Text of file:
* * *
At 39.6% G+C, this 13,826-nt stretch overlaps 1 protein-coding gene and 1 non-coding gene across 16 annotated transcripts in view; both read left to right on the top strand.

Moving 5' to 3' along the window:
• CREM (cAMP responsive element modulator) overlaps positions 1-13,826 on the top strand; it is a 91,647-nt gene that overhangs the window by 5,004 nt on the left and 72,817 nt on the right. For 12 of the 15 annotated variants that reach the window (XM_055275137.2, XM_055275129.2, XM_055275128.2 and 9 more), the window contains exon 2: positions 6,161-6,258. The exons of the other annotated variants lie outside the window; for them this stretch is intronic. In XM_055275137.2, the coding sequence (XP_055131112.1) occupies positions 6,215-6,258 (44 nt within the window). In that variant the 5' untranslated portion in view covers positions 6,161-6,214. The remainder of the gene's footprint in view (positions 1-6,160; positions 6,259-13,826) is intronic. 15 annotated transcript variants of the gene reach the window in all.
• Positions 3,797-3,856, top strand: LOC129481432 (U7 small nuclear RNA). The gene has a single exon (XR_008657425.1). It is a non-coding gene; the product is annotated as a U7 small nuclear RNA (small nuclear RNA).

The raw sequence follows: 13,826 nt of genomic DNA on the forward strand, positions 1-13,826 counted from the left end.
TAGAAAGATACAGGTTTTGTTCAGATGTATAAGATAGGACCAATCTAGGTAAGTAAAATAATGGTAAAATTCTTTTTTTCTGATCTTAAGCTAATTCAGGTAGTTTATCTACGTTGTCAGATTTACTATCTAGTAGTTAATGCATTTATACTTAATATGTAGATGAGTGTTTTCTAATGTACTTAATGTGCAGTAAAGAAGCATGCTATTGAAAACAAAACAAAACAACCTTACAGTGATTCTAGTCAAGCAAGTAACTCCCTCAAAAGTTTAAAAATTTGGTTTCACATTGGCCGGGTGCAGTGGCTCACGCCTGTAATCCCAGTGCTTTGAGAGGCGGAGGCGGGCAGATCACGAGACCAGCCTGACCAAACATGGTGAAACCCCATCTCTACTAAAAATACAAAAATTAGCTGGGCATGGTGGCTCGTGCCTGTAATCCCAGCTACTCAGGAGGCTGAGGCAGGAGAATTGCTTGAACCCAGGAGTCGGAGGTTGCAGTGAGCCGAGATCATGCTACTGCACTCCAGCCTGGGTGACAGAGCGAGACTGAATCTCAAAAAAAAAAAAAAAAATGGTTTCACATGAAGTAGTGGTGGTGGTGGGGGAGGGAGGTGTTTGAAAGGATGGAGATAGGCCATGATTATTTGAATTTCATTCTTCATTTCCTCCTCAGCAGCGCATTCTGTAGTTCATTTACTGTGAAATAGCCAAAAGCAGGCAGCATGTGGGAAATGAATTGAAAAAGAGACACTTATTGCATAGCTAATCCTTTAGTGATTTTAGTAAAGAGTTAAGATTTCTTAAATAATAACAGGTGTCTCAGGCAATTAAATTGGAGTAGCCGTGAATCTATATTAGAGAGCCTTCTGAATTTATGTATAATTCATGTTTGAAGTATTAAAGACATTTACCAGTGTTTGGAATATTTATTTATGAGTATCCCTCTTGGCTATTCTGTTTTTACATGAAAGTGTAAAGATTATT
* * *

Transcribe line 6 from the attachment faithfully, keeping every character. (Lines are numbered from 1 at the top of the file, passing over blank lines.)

TAGAAAGATACAGGTTTTGTTCAGATGTATAAGATAGGACCAATCTAGGTAAGTAAAATAATGGTAAAATTCTTTTTTTCTGATCTTAAGCTAATTCAGGTAGTTTATCTACGTTGTCAGATTTACTATCTAGTAGTTAATGCATTTATACTTAATATGTAGATGAGTGTTTTCTAATGTACTTAATGTGCAGTAAAGAAGCATGCTATTGAAAACAAAACAAAACAACCTTACAGTGATTCTAGTCAAGCAAGTAACTCCCTCAAAAGTTTAAAAATTTGGTTTCACATTGGCCGGGTGCAGTGGCTCACGCCTGTAATCCCAGTGCTTTGAGAGGCGGAGGCGGGCAGATCACGAGACCAGCCTGACCAAACATGGTGAAACCCCATCTCTACTAAAAATACAAAAATTAGCTGGGCATGGTGGCTCGTGCCTGTAATCCCAGCTACTCAGGAGGCTGAGGCAGGAGAATTGCTTGAACCCAGGAGTCGGAGGTTGCAGTGAGCCGAGATCATGCTACTGCACTCCAGCCTGGGTGACAGAGCGAGACTGAATCTCAAAAAAAAAAAAAAAAATGGTTTCACATGAAGTAGTGGTGGTGGTGGGGGAGGGAGGTGTTTGAAAGGATGGAGATAGGCCATGATTATTTGAATTTCATTCTTCATTTCCTCCTCAGCAGCGCATTCTGTAGTTCATTTACTGTGAAATAGCCAAAAGCAGGCAGCATGTGGGAAATGAATTGAAAAAGAGACACTTATTGCATAGCTAATCCTTTAGTGATTTTAGTAAAGAGTTAAGATTTCTTAAATAATAACAGGTGTCTCAGGCAATTAAATTGGAGTAGCCGTGAATCTATATTAGAGAGCCTTCTGAATTTATGTATAATTCATGTTTGAAGTATTAAAGACATTTACCAGTGTTTGGAATATTTATTTATGAGTATCCCTCTTGGCTATTCTGTTTTTACATGAAAGTGTAAAGATTATT